In a blind panic? Tell your Romans from your Venetians with our handy blinds guide
The traditional net curtain may epitomise the image of the British nosey neighbour, but in twenty-first century homes we’re just as likely to be keeping an eye on things through the slats of our blinds.
Though curtains continue to account for about 45% of the window coverings market, the growing popularity of blinds has been eating away at that market share for years. Arguably, what’s been driving this growth is the increasing range and quality of blinds available for domestic use.
So, forget about having to live with workplace chic, where you have a dull functional blind coexisting with glaring fluorescents – the many high street and online blind specialists, such as Cheapest Blinds UK (who are listed in our Directory), offer elegant, attractive and made-to-measure solutions to suit every window and room.
The flip side of there being so many options these days is that blind terminology – roller, Venetian, Roman, pleated, vertical, roof, and more – can be somewhat baffling. So, if you struggle to tell one type of blind from another – never mind work out which kind is the right option for you – avoid getting into a blind panic by using our handy guide below.
Always popular, roller blinds are – as the name suggests – corded fabric blinds that roll up when not in use.
Part of the appeal of roller blinds is that they are affordable, practical, and available in many different colours, patterns and sizes. Bold colour options and wipe-clean variants make a roller blind a great choice for bathrooms and kitchens, but they’re less suitable for spaces where you need a middle-ground between complete privacy and full-on goldfish bowl.
Of course, there are occasions when you want to block out everything outside – and that’s where a blackout blind, a type of roller blind made from particularly thick fabric, comes into its own.
If you’re someone who finds it hard to sleep in a bedroom that isn’t completely dark, a blackout blind is what you need to stop light from outside entering the room. Typically designed for function rather than beauty, blackout blinds can easily be fitted behind a Venetian blind or curtains in order to give you the best of both worlds.
That said, blackout blinds don’t have to be something you hide away, as this fabulously vibrant bright orange blackout blind proves.
Venetian blinds are the familiar type that feature horizontal slats. Though usually made from real wood or aluminium, faux wood is also becoming increasingly popular as a cheaper (and moisture-resistant) alternative that is suitable for every room in the home.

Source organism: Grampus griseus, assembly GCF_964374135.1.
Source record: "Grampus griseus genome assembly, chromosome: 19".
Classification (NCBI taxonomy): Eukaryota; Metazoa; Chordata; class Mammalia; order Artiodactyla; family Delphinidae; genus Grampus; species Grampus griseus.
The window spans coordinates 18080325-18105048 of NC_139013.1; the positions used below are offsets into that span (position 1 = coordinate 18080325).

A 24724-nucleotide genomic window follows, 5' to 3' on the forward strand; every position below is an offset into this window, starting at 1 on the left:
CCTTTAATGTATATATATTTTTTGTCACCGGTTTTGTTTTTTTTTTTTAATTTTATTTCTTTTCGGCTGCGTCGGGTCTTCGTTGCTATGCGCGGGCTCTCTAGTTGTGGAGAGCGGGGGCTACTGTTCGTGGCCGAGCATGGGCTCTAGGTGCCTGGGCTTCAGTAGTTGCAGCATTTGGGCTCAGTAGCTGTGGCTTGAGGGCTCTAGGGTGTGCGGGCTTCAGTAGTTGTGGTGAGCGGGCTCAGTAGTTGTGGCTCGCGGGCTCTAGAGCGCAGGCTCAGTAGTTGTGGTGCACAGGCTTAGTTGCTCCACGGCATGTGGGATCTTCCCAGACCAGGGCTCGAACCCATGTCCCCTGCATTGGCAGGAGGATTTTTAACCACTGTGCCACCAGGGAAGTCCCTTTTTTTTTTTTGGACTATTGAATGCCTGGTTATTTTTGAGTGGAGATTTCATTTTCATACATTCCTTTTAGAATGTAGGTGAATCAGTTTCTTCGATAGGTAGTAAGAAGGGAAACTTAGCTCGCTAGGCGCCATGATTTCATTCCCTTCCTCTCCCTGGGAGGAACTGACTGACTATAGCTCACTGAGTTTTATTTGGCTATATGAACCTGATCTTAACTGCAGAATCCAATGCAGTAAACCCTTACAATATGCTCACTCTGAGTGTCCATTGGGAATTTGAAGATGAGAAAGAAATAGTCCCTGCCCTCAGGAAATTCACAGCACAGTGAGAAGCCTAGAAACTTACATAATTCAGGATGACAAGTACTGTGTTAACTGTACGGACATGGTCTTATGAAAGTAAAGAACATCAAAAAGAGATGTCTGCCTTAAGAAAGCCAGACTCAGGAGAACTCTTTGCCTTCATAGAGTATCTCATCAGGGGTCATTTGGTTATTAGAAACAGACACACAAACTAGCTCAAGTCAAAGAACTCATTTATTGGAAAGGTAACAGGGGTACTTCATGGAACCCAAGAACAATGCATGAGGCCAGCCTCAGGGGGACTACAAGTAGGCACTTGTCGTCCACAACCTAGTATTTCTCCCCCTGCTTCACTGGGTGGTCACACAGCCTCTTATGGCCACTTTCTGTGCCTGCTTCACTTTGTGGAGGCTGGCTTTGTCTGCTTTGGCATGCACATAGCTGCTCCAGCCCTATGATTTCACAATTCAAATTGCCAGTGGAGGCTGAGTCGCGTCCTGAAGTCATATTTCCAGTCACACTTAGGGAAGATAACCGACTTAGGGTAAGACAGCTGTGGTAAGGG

A big advantage of Venetian blinds over roller ones is their flexibility. Where a roller blind really has only two positions – up or down – you can modify a Venetian blind without having to fully raise it, instead tilting the slats (using a built-in stick) to let in more or less light as desired.
Be prepared to have to dust and clean your Venetian blind, though – especially in areas with splashes and grime, like bathrooms and kitchens.
A vertical blind works in a similar way to a Venetian blind in that it’s made up of slats that you tilt to let more or less light enter the room.
The big difference is that vertical blinds are made of fabric, and the slats (or vanes) are vertical rather than horizontal, suspended from a rail above the door or window.
Their design and functionality makes vertical blinds a popular option for French doors, conservatories and other large windows, as they hang neatly to either side when not drawn.
To be honest, we’re not great fans of the traditional white or grey vertical blinds – they’re a bit officey for our taste – but the wide range of brightly coloured vertical blinds available these days means that you can make a brilliantly bold statement while still achieving the control over light and privacy that you desire.
Made from quality fabric (or sometimes bamboo), and typically available in a wide choice of rich colours, Roman blinds are a luxurious alternative to curtains – making them perfect for bedrooms – but with the convenience that only a blind can offer.
Roman blinds use a cord-lock mechanism, with an attractive pleated look when raised. In the lowered position, a Roman blind hangs straight to give a similar appearance to a roller blind.
The combination of fabric and pleats makes a Roman blind a less appropriate option for damp bathrooms, though.
In short, there are pros and cons to all the different options, and there’s no one blind type – except perhaps a faux-wood Venetian – that is likely to work in every room of the home.
So, the main thing when choosing a blind is to understand all the choices that are out there and to consider what you most want your new blind to achieve – whether that’s blocking out light at night, affording privacy, making a bold design statement, or a combination of all those things and more.
What types of blind do you have in your home, and what do you like or dislike about them? Do share your thoughts, tips and recommendations in the comments section below.